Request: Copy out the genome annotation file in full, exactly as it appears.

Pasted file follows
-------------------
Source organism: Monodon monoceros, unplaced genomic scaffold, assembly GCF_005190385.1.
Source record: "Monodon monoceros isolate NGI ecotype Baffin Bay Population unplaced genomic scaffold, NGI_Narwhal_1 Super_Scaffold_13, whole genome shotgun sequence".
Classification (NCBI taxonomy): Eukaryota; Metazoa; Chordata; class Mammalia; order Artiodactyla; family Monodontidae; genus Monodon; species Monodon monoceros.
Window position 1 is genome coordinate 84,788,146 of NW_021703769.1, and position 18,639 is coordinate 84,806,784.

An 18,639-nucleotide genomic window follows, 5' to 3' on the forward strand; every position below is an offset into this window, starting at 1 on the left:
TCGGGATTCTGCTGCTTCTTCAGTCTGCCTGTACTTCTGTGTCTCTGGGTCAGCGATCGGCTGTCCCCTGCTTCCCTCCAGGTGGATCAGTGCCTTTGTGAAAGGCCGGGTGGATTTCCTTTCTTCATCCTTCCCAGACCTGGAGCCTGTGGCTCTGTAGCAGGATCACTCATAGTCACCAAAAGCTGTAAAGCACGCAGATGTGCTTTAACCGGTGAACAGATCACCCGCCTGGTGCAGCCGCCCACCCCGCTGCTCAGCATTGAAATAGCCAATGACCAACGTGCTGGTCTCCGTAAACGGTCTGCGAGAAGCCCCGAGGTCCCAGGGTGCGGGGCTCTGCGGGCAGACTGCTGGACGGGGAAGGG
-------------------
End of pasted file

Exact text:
Source organism: Monodon monoceros, unplaced genomic scaffold, assembly GCF_005190385.1.
Source record: "Monodon monoceros isolate NGI ecotype Baffin Bay Population unplaced genomic scaffold, NGI_Narwhal_1 Super_Scaffold_13, whole genome shotgun sequence".
Classification (NCBI taxonomy): Eukaryota; Metazoa; Chordata; class Mammalia; order Artiodactyla; family Monodontidae; genus Monodon; species Monodon monoceros.
Window position 1 is genome coordinate 84,788,146 of NW_021703769.1, and position 18,639 is coordinate 84,806,784.

An 18,639-nucleotide genomic window follows, 5' to 3' on the forward strand; every position below is an offset into this window, starting at 1 on the left:
TCGGGATTCTGCTGCTTCTTCAGTCTGCCTGTACTTCTGTGTCTCTGGGTCAGCGATCGGCTGTCCCCTGCTTCCCTCCAGGTGGATCAGTGCCTTTGTGAAAGGCCGGGTGGATTTCCTTTCTTCATCCTTCCCAGACCTGGAGCCTGTGGCTCTGTAGCAGGATCACTCATAGTCACCAAAAGCTGTAAAGCACGCAGATGTGCTTTAACCGGTGAACAGATCACCCGCCTGGTGCAGCCGCCCACCCCGCTGCTCAGCATTGAAATAGCCAATGACCAACGTGCTGGTCTCCGTAAACGGTCTGCGAGAAGCCCCGAGGTCCCAGGGTGCGGGGCTCTGCGGGCAGACTGCTGGACGGGGAAGGG